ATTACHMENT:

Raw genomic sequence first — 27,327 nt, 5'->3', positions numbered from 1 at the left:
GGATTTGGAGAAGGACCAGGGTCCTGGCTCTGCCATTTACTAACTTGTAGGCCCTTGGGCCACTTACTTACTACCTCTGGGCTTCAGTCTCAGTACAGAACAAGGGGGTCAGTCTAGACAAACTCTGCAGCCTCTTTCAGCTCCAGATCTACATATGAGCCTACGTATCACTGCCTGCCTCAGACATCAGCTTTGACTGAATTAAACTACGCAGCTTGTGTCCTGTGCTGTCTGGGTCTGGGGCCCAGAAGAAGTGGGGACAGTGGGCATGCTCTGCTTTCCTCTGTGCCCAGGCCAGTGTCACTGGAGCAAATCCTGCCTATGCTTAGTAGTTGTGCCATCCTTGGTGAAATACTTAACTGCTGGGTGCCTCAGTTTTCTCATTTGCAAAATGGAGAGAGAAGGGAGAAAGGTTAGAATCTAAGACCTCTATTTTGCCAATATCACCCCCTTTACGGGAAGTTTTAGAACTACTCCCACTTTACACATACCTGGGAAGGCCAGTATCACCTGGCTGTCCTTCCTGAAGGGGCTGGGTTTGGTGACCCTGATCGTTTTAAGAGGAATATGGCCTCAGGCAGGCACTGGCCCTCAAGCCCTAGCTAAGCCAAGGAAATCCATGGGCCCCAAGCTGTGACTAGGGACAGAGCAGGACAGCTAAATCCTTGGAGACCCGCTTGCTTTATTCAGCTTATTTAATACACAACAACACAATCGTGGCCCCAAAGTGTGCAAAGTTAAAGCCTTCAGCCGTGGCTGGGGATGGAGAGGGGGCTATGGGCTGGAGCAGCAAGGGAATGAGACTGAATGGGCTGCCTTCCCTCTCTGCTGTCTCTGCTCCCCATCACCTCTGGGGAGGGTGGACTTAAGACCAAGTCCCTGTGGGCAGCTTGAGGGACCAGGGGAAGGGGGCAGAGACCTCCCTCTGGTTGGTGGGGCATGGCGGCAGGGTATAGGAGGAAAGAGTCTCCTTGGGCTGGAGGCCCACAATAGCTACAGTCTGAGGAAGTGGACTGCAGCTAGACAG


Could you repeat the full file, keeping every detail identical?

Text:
Raw genomic sequence first — 27,327 nt, 5'->3', positions numbered from 1 at the left:
GGATTTGGAGAAGGACCAGGGTCCTGGCTCTGCCATTTACTAACTTGTAGGCCCTTGGGCCACTTACTTACTACCTCTGGGCTTCAGTCTCAGTACAGAACAAGGGGGTCAGTCTAGACAAACTCTGCAGCCTCTTTCAGCTCCAGATCTACATATGAGCCTACGTATCACTGCCTGCCTCAGACATCAGCTTTGACTGAATTAAACTACGCAGCTTGTGTCCTGTGCTGTCTGGGTCTGGGGCCCAGAAGAAGTGGGGACAGTGGGCATGCTCTGCTTTCCTCTGTGCCCAGGCCAGTGTCACTGGAGCAAATCCTGCCTATGCTTAGTAGTTGTGCCATCCTTGGTGAAATACTTAACTGCTGGGTGCCTCAGTTTTCTCATTTGCAAAATGGAGAGAGAAGGGAGAAAGGTTAGAATCTAAGACCTCTATTTTGCCAATATCACCCCCTTTACGGGAAGTTTTAGAACTACTCCCACTTTACACATACCTGGGAAGGCCAGTATCACCTGGCTGTCCTTCCTGAAGGGGCTGGGTTTGGTGACCCTGATCGTTTTAAGAGGAATATGGCCTCAGGCAGGCACTGGCCCTCAAGCCCTAGCTAAGCCAAGGAAATCCATGGGCCCCAAGCTGTGACTAGGGACAGAGCAGGACAGCTAAATCCTTGGAGACCCGCTTGCTTTATTCAGCTTATTTAATACACAACAACACAATCGTGGCCCCAAAGTGTGCAAAGTTAAAGCCTTCAGCCGTGGCTGGGGATGGAGAGGGGGCTATGGGCTGGAGCAGCAAGGGAATGAGACTGAATGGGCTGCCTTCCCTCTCTGCTGTCTCTGCTCCCCATCACCTCTGGGGAGGGTGGACTTAAGACCAAGTCCCTGTGGGCAGCTTGAGGGACCAGGGGAAGGGGGCAGAGACCTCCCTCTGGTTGGTGGGGCATGGCGGCAGGGTATAGGAGGAAAGAGTCTCCTTGGGCTGGAGGCCCACAATAGCTACAGTCTGAGGAAGTGGACTGCAGCTAGACAG